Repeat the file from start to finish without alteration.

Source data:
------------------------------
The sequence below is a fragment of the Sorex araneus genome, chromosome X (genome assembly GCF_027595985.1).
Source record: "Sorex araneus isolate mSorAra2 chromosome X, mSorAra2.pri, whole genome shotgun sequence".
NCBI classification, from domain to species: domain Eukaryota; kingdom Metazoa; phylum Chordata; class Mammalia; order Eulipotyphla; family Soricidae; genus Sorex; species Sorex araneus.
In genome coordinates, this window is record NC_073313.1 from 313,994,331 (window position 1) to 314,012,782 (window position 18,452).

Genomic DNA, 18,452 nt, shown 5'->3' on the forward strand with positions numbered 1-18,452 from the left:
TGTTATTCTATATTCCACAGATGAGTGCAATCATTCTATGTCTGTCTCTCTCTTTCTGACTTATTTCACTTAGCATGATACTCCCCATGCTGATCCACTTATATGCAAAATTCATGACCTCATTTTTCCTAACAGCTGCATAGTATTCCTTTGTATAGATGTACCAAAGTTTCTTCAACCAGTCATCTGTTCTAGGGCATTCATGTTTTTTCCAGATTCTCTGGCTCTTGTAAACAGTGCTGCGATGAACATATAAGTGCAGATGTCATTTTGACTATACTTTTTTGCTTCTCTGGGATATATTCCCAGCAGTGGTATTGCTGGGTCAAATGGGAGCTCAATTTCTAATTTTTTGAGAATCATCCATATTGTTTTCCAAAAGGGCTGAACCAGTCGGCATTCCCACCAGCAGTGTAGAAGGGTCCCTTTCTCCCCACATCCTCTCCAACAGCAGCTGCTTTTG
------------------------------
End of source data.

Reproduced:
The sequence below is a fragment of the Sorex araneus genome, chromosome X (genome assembly GCF_027595985.1).
Source record: "Sorex araneus isolate mSorAra2 chromosome X, mSorAra2.pri, whole genome shotgun sequence".
NCBI classification, from domain to species: domain Eukaryota; kingdom Metazoa; phylum Chordata; class Mammalia; order Eulipotyphla; family Soricidae; genus Sorex; species Sorex araneus.
In genome coordinates, this window is record NC_073313.1 from 313,994,331 (window position 1) to 314,012,782 (window position 18,452).

Genomic DNA, 18,452 nt, shown 5'->3' on the forward strand with positions numbered 1-18,452 from the left:
TGTTATTCTATATTCCACAGATGAGTGCAATCATTCTATGTCTGTCTCTCTCTTTCTGACTTATTTCACTTAGCATGATACTCCCCATGCTGATCCACTTATATGCAAAATTCATGACCTCATTTTTCCTAACAGCTGCATAGTATTCCTTTGTATAGATGTACCAAAGTTTCTTCAACCAGTCATCTGTTCTAGGGCATTCATGTTTTTTCCAGATTCTCTGGCTCTTGTAAACAGTGCTGCGATGAACATATAAGTGCAGATGTCATTTTGACTATACTTTTTTGCTTCTCTGGGATATATTCCCAGCAGTGGTATTGCTGGGTCAAATGGGAGCTCAATTTCTAATTTTTTGAGAATCATCCATATTGTTTTCCAAAAGGGCTGAACCAGTCGGCATTCCCACCAGCAGTGTAGAAGGGTCCCTTTCTCCCCACATCCTCTCCAACAGCAGCTGCTTTTG